Sometime in my childhood, my least favorite babysitter gave me a gift that became my most favorite toy. He was a small, grey and white koala, whom I uncreatively dubbed Koala Bear. This began a long journey together. He went everywhere with me for the next few decades of my life.
He came with a red ribbon around his neck, which matched his bright red nose. That ribbon soon got pulled into service to wrap a birthday present, and he has been ribbonless since. I once contemplated looking for a new ribbon for him, but never got around to doing it. I guess I’m used to him the way he is now—slightly dirty, well-worn, a little threadbare in places, and obviously loved.
He went with me on my very first backpacking trip up Mount Robson when I was seven. My red backpack had four pockets on the side—one for my water bottle, one for my mess kit, one for my gorp, and one for Koala Bear. In sunny weather he would hang out the pocket and watch the trail go by. In rainy weather I tucked him down inside. I have a picture of him up in a poplar tree with my brother at the first campground we stayed at. When we hiked the trail again a few years later, he got into the group photo at the Berg Lake Cabin.
He went with me to Ontario when I was ten, and hung over the edge of the Welland Canal Lochs and looked down on Niagara Falls.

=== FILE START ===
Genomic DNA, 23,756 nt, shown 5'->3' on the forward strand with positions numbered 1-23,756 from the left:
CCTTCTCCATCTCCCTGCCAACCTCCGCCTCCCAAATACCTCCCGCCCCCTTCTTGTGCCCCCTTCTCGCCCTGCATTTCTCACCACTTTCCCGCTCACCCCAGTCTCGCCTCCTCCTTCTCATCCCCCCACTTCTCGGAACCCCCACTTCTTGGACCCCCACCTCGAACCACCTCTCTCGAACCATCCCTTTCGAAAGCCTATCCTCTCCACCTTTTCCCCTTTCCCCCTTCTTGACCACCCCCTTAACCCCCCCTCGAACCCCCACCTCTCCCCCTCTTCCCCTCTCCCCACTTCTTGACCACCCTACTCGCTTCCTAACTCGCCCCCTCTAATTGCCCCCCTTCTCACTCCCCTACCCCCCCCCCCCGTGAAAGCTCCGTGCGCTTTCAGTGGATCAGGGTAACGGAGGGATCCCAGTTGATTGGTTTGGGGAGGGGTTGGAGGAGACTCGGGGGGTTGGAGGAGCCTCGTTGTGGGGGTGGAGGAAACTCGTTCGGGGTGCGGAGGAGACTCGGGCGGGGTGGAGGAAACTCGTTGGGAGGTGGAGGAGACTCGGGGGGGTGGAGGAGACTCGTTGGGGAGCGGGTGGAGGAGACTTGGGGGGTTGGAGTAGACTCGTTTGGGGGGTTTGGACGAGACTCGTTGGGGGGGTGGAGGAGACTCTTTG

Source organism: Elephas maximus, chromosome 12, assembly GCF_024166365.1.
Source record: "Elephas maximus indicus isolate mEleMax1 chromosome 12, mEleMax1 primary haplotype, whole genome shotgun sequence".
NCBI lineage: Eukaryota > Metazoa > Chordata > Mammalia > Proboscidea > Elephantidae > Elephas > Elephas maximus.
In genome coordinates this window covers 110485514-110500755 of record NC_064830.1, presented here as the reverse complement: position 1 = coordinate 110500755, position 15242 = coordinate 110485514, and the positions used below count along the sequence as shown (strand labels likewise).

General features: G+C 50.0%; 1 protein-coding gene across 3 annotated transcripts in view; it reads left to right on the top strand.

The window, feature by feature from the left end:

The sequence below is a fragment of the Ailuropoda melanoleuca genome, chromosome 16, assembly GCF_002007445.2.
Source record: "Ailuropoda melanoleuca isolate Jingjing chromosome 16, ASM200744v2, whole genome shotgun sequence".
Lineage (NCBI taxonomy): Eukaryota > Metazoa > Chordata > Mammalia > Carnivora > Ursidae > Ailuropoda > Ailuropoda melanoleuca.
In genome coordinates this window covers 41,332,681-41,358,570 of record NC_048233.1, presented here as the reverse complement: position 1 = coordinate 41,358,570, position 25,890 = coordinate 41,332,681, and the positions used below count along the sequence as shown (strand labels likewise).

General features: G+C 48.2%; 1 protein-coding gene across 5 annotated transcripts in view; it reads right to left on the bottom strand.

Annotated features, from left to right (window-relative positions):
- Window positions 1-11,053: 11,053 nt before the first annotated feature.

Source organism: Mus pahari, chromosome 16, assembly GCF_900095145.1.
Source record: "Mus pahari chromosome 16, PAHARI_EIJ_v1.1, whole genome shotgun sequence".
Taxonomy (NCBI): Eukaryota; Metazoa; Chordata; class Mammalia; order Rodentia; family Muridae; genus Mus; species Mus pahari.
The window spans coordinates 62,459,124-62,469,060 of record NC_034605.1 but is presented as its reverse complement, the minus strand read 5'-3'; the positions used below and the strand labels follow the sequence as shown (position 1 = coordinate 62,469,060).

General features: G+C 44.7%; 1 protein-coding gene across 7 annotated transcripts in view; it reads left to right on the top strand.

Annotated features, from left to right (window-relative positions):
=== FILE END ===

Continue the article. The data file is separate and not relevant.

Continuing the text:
When I was about seventeen, I decided perhaps I was too old to be carting a teddy bear around with me. For the first time, I went on a trip without Koala Bear. I was hiking with a group of friends and worried they might laugh at me for my mascot. For the next few years, he sat on my shelf, collecting dust, and occasionally getting shaken off and patted on the head before getting deposited back on the shelf.
Between my third and fourth years of university, I decided to go for a huge adventure—a summer of traveling around Australia. This time I had no questions about taking Koala Bear. He was, after all, from Down Under. So of course he was going with me. I stuffed him into my duffel bag, along with everything else I needed for the next three months.
I made myself at home in each hostel I stayed at by making my bed and dropping Koala Bear onto the pillow. He got lost in blankets, fell off beds, hid behind lockers, but somehow always made it into my duffel bag when I moved onto the next place. He was there for me to hug when I got homesick or just needed a small reminder of something familiar in a strange place. He also made it into the group pictures at the end of two tours I did—along with the tiger mascot of another girl, and the kangaroo mascot of one tour.
So when I thought about what to call my blog, it seemed obvious—use my mascot. This little bear who has been everywhere with me can embark on this next adventure with me too, into the world of cyberspace. And so I am the Koala Mom.
Ok, now I get it lol…
My son, who is 18, had a blue elephant from birth. He had the same attachment to it as you with your koala. He loved it to death, literally. It’s head came off when he was 16. I had restitched ears back on, and it’s head once. Not sure where it is now though, 🙂
Australia is a big country once you get here eh? I hope you enjoyed your 3 months.